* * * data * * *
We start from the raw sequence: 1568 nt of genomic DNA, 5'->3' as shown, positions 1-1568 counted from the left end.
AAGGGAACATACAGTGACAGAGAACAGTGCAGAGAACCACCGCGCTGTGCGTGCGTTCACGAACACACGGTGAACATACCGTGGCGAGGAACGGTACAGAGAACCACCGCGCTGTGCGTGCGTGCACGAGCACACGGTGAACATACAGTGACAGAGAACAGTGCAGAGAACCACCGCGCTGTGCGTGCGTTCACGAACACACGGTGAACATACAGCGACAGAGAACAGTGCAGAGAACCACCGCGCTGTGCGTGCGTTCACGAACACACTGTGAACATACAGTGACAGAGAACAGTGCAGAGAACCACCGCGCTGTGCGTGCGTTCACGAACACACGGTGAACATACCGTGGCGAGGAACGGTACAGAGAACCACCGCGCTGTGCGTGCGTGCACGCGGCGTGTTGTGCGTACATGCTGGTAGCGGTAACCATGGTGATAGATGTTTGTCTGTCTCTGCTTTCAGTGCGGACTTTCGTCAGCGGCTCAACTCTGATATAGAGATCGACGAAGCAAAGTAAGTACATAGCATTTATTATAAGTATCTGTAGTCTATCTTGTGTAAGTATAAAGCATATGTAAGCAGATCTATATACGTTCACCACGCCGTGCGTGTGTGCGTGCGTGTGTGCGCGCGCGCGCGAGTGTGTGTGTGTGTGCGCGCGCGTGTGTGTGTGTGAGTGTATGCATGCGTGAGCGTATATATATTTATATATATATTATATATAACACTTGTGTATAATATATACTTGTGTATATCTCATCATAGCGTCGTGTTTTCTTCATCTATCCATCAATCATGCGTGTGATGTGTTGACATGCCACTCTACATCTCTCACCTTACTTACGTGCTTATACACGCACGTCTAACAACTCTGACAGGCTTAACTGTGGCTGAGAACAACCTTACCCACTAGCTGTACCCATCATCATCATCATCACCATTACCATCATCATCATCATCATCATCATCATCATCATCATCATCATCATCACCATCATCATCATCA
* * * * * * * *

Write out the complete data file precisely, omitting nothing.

We start from the raw sequence: 1568 nt of genomic DNA, 5'->3' as shown, positions 1-1568 counted from the left end.
AAGGGAACATACAGTGACAGAGAACAGTGCAGAGAACCACCGCGCTGTGCGTGCGTTCACGAACACACGGTGAACATACCGTGGCGAGGAACGGTACAGAGAACCACCGCGCTGTGCGTGCGTGCACGAGCACACGGTGAACATACAGTGACAGAGAACAGTGCAGAGAACCACCGCGCTGTGCGTGCGTTCACGAACACACGGTGAACATACAGCGACAGAGAACAGTGCAGAGAACCACCGCGCTGTGCGTGCGTTCACGAACACACTGTGAACATACAGTGACAGAGAACAGTGCAGAGAACCACCGCGCTGTGCGTGCGTTCACGAACACACGGTGAACATACCGTGGCGAGGAACGGTACAGAGAACCACCGCGCTGTGCGTGCGTGCACGCGGCGTGTTGTGCGTACATGCTGGTAGCGGTAACCATGGTGATAGATGTTTGTCTGTCTCTGCTTTCAGTGCGGACTTTCGTCAGCGGCTCAACTCTGATATAGAGATCGACGAAGCAAAGTAAGTACATAGCATTTATTATAAGTATCTGTAGTCTATCTTGTGTAAGTATAAAGCATATGTAAGCAGATCTATATACGTTCACCACGCCGTGCGTGTGTGCGTGCGTGTGTGCGCGCGCGCGCGAGTGTGTGTGTGTGTGCGCGCGCGTGTGTGTGTGTGAGTGTATGCATGCGTGAGCGTATATATATTTATATATATATTATATATAACACTTGTGTATAATATATACTTGTGTATATCTCATCATAGCGTCGTGTTTTCTTCATCTATCCATCAATCATGCGTGTGATGTGTTGACATGCCACTCTACATCTCTCACCTTACTTACGTGCTTATACACGCACGTCTAACAACTCTGACAGGCTTAACTGTGGCTGAGAACAACCTTACCCACTAGCTGTACCCATCATCATCATCATCACCATTACCATCATCATCATCATCATCATCATCATCATCATCATCATCATCATCACCATCATCATCATCA